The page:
Agile in Motion: The Process Purpose Model

In this interview for the Iterations newsletter, Heather Shanholtzer talks with Niel Nickolaisen about the Process Purpose Model, a tool to help identify which features you really need and which you can skip.

Niel Nickolaisen, CIO and director of strategic planning at Headwaters, Inc., has more than twenty-five years of experience helping organizations increase business value and deliver better products. He developed the Process Purpose Model as a means to identify those features that set a product apart from the competition so resources aren't wasted on making functionality better than it needs to be.

In an agile project, this model simplifies development and helps the team plan its iterations: Some iterations are finished when the product is up to parity. In other words, the Process Purpose Model helps agile teams define "when done is done."

Heather Shanholtzer: What is the Process Purpose Model and what was the impetus behind your developing it?

Niel Nickolaisen: The Process Purpose Model assesses a business process in two dimensions. First, the extent to which the process differentiates us in the marketplace, and second, the extent to which the process is mission critical for our organization. This assessment yields four different types of processes:

  1. Both differentiating and mission critical
  2. Mission critical but not differentiating
  3. Differentiating but not mission critical
  4. Neither mission critical nor differentiating

From a development perspective, the most interesting process types are those that are both differentiating and mission critical (I call these "differentiating") and those that are mission critical but not differentiating (I call these "parity").

We use the differentiating processes to gain market share and to wow and win customers. We need our differentiating processes to be better than those of our competition. We need to allocate our best thinking and creativity to the differentiating processes.

The parity processes keep us in business. They must be at parity with the marketplace, but they do not need to be better than what the market expects. If we make the parity processes better than they have to be, we have over-invested in these processes. This is not only a direct waste of resources it is also an opportunity cost, as thinking and creativity spent on parity processes is not being spent making our differentiating processes the best in our market. Using this model, we make process design decisions based on the purpose of the process. The purpose of our differentiating processes is to be better than our competitors, so we should design the process to achieve that purpose. The purpose of our parity activities is to be at parity, and so we can design these processes by adopting or mimicking best practices.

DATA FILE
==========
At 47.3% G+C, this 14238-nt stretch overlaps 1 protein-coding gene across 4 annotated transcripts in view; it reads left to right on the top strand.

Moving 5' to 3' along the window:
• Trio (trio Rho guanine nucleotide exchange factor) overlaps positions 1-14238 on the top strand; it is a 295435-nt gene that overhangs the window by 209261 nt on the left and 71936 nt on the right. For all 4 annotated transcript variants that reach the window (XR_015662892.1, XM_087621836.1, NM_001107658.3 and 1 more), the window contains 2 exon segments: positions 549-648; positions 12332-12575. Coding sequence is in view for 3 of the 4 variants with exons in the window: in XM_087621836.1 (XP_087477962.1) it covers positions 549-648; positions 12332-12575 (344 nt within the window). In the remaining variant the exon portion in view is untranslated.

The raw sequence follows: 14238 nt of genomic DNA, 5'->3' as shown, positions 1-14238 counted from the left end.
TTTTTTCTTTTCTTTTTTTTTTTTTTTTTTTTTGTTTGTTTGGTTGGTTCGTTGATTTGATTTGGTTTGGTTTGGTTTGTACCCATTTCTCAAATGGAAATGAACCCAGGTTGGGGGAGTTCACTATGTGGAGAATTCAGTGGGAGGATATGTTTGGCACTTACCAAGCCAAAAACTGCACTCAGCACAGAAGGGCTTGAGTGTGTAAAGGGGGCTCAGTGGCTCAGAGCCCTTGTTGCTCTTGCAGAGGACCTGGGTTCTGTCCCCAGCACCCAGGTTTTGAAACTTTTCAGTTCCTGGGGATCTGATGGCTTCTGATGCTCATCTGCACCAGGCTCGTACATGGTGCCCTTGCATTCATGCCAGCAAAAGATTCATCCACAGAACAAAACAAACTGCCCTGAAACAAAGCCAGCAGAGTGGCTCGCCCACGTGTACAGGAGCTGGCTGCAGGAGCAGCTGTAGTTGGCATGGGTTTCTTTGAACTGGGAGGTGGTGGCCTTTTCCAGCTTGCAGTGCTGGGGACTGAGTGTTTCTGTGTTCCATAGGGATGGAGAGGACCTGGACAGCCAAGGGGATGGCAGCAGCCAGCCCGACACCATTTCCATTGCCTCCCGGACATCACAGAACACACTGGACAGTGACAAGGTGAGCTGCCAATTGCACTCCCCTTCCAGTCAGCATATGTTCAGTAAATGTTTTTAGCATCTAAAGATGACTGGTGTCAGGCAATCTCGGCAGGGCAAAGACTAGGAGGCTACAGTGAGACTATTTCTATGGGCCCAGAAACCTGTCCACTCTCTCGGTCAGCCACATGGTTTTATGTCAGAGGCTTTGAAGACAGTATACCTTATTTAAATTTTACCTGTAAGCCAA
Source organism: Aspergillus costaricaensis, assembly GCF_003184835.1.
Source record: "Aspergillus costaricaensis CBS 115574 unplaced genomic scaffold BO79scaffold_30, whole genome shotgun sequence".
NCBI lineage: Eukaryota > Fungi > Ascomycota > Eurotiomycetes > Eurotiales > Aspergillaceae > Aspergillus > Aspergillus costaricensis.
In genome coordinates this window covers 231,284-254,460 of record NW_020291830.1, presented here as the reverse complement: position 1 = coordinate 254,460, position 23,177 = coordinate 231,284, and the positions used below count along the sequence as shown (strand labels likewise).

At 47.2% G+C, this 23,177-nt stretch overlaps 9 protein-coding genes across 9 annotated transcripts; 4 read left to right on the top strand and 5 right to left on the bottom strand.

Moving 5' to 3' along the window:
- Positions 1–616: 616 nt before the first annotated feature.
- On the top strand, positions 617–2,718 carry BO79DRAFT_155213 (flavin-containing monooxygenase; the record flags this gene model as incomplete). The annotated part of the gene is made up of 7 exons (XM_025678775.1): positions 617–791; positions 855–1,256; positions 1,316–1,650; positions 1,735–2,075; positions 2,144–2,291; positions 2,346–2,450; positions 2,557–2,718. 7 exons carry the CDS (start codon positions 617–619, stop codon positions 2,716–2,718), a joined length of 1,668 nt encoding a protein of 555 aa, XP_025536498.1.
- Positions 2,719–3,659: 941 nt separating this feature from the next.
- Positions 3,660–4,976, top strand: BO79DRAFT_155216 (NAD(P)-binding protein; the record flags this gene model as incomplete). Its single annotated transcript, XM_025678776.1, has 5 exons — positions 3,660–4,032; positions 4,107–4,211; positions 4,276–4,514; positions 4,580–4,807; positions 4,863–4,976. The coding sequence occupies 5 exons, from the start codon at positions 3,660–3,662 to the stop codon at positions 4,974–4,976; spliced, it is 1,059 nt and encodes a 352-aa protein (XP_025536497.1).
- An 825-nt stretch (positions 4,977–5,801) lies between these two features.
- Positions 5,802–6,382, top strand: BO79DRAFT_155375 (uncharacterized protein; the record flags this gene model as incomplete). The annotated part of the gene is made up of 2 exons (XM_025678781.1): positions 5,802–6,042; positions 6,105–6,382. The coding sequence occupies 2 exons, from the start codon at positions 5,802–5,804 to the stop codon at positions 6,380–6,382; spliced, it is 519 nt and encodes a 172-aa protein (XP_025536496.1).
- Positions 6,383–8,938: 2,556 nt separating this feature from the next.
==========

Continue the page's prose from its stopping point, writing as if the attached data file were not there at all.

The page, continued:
I developed this model out of frustration at managing IT projects that did not deliver the expected business value. What business value is there in developing software that attempts to make our billing process (which, for us is a parity process) unique, different, and capable of handling all known exceptions? I have found that by defining and using the Process Purpose Model, we make much better feature and functionality decisions and deliver much higher quality projects.

Heather Shanholtzer: Give an example of the Process Purpose Model in action.

Niel Nickolaisen: I have used this model to dramatically reduce the time and cost of ERP and CRM projects while significantly improving the business value of the projects. For example, most ERP functionality supports parity processes (Does our chart of accounts design differentiate us in the marketplace? Does the design of our purchasing module help us gain market share?). By linking ERP (or CRM, or BPM, or SFA, or whatever) functionality and features with purpose, we can simplify our software selection and implementation. Rather than have our development teams create unique and interesting customizations to the accounts payable or order entry modules, they work on improved functionality for customer segmentation (or whatever links to our differentiating processes). Companies that use this model experience 30 to 50 percent reductions in project timelines and budgets while delivering better products.

Heather Shanholtzer: How does the Process Purpose Model fit into the agile developer's toolbox?

Niel Nickolaisen: In my opinion, one of the most important and valuable agile methods is frequent, prioritized delivery of working software. According to a Standish Research report, 64 percent of the functionality and features we develop are either rarely or never used. Agile teams can use the Process Purpose Model to identify some of this 64 percent and treat it as it should be treated. This not only reduces the amount of work we do on functionality and features that will not make a difference in the product, it also frees up our brains and time to work on the features and functions that will result in a product that helps us win in the marketplace. Teams and developers can use this model as they plan and deliver their iterations. It is just common sense.

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